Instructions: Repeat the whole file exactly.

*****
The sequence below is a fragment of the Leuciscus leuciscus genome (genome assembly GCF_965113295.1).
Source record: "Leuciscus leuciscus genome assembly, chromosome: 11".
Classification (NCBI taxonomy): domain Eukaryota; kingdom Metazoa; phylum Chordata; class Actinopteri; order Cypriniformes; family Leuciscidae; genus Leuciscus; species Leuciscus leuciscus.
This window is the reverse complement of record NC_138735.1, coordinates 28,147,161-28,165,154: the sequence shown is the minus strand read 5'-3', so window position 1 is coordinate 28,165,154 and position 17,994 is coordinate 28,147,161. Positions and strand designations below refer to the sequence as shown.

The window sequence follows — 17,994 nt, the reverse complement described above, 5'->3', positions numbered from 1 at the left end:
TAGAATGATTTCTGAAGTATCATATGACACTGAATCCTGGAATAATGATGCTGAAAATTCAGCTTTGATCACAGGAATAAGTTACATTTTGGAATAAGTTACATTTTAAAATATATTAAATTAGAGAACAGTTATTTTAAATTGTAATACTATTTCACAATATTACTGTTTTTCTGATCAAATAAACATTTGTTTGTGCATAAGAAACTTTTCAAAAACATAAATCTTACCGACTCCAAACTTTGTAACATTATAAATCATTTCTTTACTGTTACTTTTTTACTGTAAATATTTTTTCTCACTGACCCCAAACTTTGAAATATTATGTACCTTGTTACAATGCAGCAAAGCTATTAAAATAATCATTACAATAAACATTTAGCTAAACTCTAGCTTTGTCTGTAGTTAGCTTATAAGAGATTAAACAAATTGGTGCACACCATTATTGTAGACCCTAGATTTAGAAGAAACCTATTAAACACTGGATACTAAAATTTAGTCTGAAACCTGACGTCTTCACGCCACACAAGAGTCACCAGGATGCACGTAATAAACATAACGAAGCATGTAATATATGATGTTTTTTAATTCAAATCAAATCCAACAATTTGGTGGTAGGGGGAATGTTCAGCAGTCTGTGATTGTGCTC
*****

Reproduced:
The sequence below is a fragment of the Leuciscus leuciscus genome (genome assembly GCF_965113295.1).
Source record: "Leuciscus leuciscus genome assembly, chromosome: 11".
Classification (NCBI taxonomy): domain Eukaryota; kingdom Metazoa; phylum Chordata; class Actinopteri; order Cypriniformes; family Leuciscidae; genus Leuciscus; species Leuciscus leuciscus.
This window is the reverse complement of record NC_138735.1, coordinates 28,147,161-28,165,154: the sequence shown is the minus strand read 5'-3', so window position 1 is coordinate 28,165,154 and position 17,994 is coordinate 28,147,161. Positions and strand designations below refer to the sequence as shown.

The window sequence follows — 17,994 nt, the reverse complement described above, 5'->3', positions numbered from 1 at the left end:
TAGAATGATTTCTGAAGTATCATATGACACTGAATCCTGGAATAATGATGCTGAAAATTCAGCTTTGATCACAGGAATAAGTTACATTTTGGAATAAGTTACATTTTAAAATATATTAAATTAGAGAACAGTTATTTTAAATTGTAATACTATTTCACAATATTACTGTTTTTCTGATCAAATAAACATTTGTTTGTGCATAAGAAACTTTTCAAAAACATAAATCTTACCGACTCCAAACTTTGTAACATTATAAATCATTTCTTTACTGTTACTTTTTTACTGTAAATATTTTTTCTCACTGACCCCAAACTTTGAAATATTATGTACCTTGTTACAATGCAGCAAAGCTATTAAAATAATCATTACAATAAACATTTAGCTAAACTCTAGCTTTGTCTGTAGTTAGCTTATAAGAGATTAAACAAATTGGTGCACACCATTATTGTAGACCCTAGATTTAGAAGAAACCTATTAAACACTGGATACTAAAATTTAGTCTGAAACCTGACGTCTTCACGCCACACAAGAGTCACCAGGATGCACGTAATAAACATAACGAAGCATGTAATATATGATGTTTTTTAATTCAAATCAAATCCAACAATTTGGTGGTAGGGGGAATGTTCAGCAGTCTGTGATTGTGCTC